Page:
“I have a low opinion of the safety in the plant”

Belvidere Assembly Plant in Illinois

An autoworker with more than 10 years in the Belvidere plant told the WSWS that safety is a major problem. “They are really big on turning off lighting to save money. They also enjoy turning off ventilation to save. Fumes build up if they don’t turn on ventilation. I have a low opinion of the safety in the plant. It is the worst.”

The Belvidere plant has also been subjected to unrelenting cuts and layoffs. In May 2021, the company announced the indefinite layoff of the entire second shift, or 1,641 hourly workers or half of the plant’s workforce, by July 26. But Stellantis management implemented this on June 1, significantly speeding up the timeline, and placing enormous pressure on the remaining workers.

Last March, the UAW announced that Stellantis planned to further reduce Belvidere to “603 non-skilled and 199 skilled trades employees.” The layoffs were anticipated to affect even those workers with decades of seniority at the plant, going back as far as 1994. In advance of the contract expirations between the UAW and the Big Three, speculation has grown in the media that Stellantis may target Belvidere for permanent closure.

At the start of the year, Stellantis CEO Carlos Tavares was awarded a $20.5 million pay package. More than half of the company’s 2021 profits of $15.2 billion, a three-fold increase over 2020, came from its North American operations.

In May 2021, the WSWS identified the risks these cuts posed to the remaining workers as the pandemic raged. One Belvidere worker shared with the WSWS the reality workers face: “We have no air conditioning, it stinks. It’s a tin can, standing out in the sun with aluminum all around and having the sun beat down on it. We’ve had several people die. They won’t declare someone dead until they’re out of the plant. An electrician, he was sitting down on the chair, stayed there sitting there so long, and he was dead. This was about a year and a half ago.”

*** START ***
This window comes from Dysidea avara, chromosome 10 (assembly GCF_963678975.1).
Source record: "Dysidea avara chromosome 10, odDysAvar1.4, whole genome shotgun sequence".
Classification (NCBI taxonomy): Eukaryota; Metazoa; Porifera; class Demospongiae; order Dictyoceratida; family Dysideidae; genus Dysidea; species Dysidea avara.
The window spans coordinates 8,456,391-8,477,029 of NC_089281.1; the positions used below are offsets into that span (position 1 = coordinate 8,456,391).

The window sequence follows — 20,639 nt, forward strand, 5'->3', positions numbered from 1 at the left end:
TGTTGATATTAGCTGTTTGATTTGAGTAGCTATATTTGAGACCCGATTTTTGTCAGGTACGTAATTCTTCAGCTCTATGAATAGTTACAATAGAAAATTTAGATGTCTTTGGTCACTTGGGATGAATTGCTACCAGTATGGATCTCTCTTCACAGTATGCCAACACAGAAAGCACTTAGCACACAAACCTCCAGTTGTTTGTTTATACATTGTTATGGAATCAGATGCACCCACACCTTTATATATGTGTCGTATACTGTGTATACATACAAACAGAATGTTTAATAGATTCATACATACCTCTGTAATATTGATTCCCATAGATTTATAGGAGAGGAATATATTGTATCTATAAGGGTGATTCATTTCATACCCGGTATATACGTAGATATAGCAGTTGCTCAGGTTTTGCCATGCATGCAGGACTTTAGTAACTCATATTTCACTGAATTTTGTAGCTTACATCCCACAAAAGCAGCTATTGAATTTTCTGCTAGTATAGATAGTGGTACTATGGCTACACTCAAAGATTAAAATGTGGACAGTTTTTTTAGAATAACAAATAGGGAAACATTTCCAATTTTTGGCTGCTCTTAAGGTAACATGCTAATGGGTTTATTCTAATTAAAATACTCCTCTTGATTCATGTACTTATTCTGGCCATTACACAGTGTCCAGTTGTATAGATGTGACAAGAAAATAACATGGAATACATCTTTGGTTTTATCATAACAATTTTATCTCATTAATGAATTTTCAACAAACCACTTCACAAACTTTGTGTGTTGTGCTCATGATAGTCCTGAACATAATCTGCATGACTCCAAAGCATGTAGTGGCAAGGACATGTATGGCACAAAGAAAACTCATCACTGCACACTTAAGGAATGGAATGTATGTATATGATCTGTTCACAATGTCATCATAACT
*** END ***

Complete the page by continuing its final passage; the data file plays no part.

The coroner’s office has indicated to the Baker family that an investigation is underway, and they are still awaiting a death certificate from Winnebago County. Given the record of Stellantis and the UAW, which has overseen the sweatshop conditions in the plant and whose leaders are serving prison terms for taking Chrysler bribes and embezzling workers’ dues, any official investigation will be a coverup.

Workers increasingly confront dangerous and even deadly workplace conditions overseen with indifference by the pro-corporate UAW bureaucracy. Earlier this year, Steven Dierkes, a 39-year-old Caterpillar worker only on the job for five days, died in a horrific accident, falling into a crucible with molten iron at the company’s Mapleton, Illinois, foundry.

Since the onset of the COVID-19 pandemic, the UAW has worked with the companies to cover up the spread of the virus in the plants, concealing the number of COVID infections and deaths at nearly every factory.

With the corporations and the unions unwilling to make any significant improvements to safety that would impede profit-making, the dangers workers face will only be overcome through workers’ independent action and organization. Rank-and-file factory committees are required in order to ensure workers can exert democratic control over workplace conditions, fight back against understaffing and exhausting schedules and speed-up, and ensure that no more workers’ lives are sacrificed on the altar of corporate profit.

The WSWS Autoworker Newsletter asks Belvidere workers to come forward with any information about the death of Travis Baker and conditions in the plant. Your identity will be kept confidential.